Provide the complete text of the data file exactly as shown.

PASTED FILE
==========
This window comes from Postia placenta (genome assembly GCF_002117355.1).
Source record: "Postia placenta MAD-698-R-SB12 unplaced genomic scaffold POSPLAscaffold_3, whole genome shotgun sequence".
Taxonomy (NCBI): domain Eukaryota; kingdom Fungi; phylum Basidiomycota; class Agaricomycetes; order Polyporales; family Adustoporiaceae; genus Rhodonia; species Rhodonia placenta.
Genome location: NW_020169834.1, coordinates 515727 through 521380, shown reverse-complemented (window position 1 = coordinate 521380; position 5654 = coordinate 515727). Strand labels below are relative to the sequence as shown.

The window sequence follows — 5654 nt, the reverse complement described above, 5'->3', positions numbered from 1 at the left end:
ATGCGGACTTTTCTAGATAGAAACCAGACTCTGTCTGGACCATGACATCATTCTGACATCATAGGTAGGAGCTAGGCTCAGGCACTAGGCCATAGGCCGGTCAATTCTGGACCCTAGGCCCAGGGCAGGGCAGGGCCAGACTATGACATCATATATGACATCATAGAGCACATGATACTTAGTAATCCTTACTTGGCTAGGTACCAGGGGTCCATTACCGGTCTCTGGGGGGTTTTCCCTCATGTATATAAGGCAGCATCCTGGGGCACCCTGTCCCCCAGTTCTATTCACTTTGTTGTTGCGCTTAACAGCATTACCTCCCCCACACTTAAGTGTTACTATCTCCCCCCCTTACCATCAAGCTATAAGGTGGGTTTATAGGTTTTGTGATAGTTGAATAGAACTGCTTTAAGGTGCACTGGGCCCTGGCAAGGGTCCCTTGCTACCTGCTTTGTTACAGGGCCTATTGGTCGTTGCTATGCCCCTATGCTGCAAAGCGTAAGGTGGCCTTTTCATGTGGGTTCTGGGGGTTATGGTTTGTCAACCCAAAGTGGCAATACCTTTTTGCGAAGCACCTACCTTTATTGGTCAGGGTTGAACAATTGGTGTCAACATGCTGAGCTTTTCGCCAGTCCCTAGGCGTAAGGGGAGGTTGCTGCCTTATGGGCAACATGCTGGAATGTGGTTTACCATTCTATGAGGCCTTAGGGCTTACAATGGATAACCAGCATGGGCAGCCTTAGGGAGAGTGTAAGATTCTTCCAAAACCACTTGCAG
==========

This window comes from Postia placenta (genome assembly GCF_002117355.1).
Source record: "Postia placenta MAD-698-R-SB12 unplaced genomic scaffold POSPLAscaffold_3, whole genome shotgun sequence".
Taxonomy (NCBI): domain Eukaryota; kingdom Fungi; phylum Basidiomycota; class Agaricomycetes; order Polyporales; family Adustoporiaceae; genus Rhodonia; species Rhodonia placenta.
Genome location: NW_020169834.1, coordinates 515727 through 521380, shown reverse-complemented (window position 1 = coordinate 521380; position 5654 = coordinate 515727). Strand labels below are relative to the sequence as shown.

The window sequence follows — 5654 nt, the reverse complement described above, 5'->3', positions numbered from 1 at the left end:
ATGCGGACTTTTCTAGATAGAAACCAGACTCTGTCTGGACCATGACATCATTCTGACATCATAGGTAGGAGCTAGGCTCAGGCACTAGGCCATAGGCCGGTCAATTCTGGACCCTAGGCCCAGGGCAGGGCAGGGCCAGACTATGACATCATATATGACATCATAGAGCACATGATACTTAGTAATCCTTACTTGGCTAGGTACCAGGGGTCCATTACCGGTCTCTGGGGGGTTTTCCCTCATGTATATAAGGCAGCATCCTGGGGCACCCTGTCCCCCAGTTCTATTCACTTTGTTGTTGCGCTTAACAGCATTACCTCCCCCACACTTAAGTGTTACTATCTCCCCCCCTTACCATCAAGCTATAAGGTGGGTTTATAGGTTTTGTGATAGTTGAATAGAACTGCTTTAAGGTGCACTGGGCCCTGGCAAGGGTCCCTTGCTACCTGCTTTGTTACAGGGCCTATTGGTCGTTGCTATGCCCCTATGCTGCAAAGCGTAAGGTGGCCTTTTCATGTGGGTTCTGGGGGTTATGGTTTGTCAACCCAAAGTGGCAATACCTTTTTGCGAAGCACCTACCTTTATTGGTCAGGGTTGAACAATTGGTGTCAACATGCTGAGCTTTTCGCCAGTCCCTAGGCGTAAGGGGAGGTTGCTGCCTTATGGGCAACATGCTGGAATGTGGTTTACCATTCTATGAGGCCTTAGGGCTTACAATGGATAACCAGCATGGGCAGCCTTAGGGAGAGTGTAAGATTCTTCCAAAACCACTTGCAG